Thia Path, art as a constantly evolving journey

Thia Path, art as a constantly evolving journey

Olimpia Gaia Martinelli | Dec 11, 2021 9 minutes read 0 comments

Thia Path, artist and architect, was indelibly marked by the artistic research of Mark Rothko, to such an extent that his works represent the fragments of a constantly evolving journey ...


What made you decide to become an artist? What is your path?

It was the visit, in 2001, of a personal exhibition by the American artist of Latvian origin Mark Rothko that marked my life. His work had a power that had never been found in any other painter. As a member of the Abstract Expressionist movement, Rothko was able to enter colors, make them speak, dialogue and vibrate and touch the soul of the beholder. He himself wrote: "I think that color, aided by light, enters into a relationship with the soul and brings about unexpected emotional consequences". And since then, I have always thought that his research deserved to be deepened. These works remained etched in my mind and, a few years later, I finally decided to find out what was behind his paintings. And so, in 2015, I started to paint regularly, analyze, test and learn. Since then, my art has had as a common thread, above all, the search for colors, their relationship, their energy and their relationship with gesture, shapes and proportions, with the clear intention to deeply affect the heart. and the mind of the beholder. A few months after starting, I felt my profession as an architect transformed and art filled me more and more, until the artist was born. So I decided to give myself a stage name, also to indelibly mark this important passage in my life and to confirm to myself my new professional path: Patricia Ferro was the architect and Thia Path the artist. Tia Pat as my five Argentinian grandchildren (my homeland) call me with whom I have played and continue to play despite their age, but with the addition of the h after the T in tribute to Rothko. Path, coincidentally, means path in English, a word that perfectly represents this new path of mine. A constantly evolving path.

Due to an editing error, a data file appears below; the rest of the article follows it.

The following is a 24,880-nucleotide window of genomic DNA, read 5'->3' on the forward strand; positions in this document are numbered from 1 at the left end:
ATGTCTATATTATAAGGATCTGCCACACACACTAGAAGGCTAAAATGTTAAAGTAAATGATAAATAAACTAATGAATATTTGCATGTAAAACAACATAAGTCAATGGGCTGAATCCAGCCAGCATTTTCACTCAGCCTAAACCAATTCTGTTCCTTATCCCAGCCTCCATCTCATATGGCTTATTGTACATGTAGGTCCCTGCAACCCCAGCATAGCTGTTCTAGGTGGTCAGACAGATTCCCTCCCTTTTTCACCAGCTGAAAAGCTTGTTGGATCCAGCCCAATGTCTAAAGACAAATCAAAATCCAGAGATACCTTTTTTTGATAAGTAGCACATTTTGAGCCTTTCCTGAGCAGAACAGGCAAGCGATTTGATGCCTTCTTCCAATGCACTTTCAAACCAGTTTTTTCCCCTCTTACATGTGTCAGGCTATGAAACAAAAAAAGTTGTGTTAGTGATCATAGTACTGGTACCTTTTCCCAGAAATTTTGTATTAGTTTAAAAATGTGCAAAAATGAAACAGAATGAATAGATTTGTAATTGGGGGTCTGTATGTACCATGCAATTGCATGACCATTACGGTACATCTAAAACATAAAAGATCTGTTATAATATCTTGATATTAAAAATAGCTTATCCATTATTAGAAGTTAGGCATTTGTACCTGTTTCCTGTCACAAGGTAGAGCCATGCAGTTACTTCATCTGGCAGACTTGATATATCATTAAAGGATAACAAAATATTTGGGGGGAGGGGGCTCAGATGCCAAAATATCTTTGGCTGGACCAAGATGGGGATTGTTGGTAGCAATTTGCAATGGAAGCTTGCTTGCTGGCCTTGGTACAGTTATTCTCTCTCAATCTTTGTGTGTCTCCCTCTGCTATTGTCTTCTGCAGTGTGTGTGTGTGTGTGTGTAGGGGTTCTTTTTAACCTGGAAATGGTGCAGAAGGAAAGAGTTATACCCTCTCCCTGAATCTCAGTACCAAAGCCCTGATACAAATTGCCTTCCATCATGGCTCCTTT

What are the 3 aspects that differentiate you from other artists?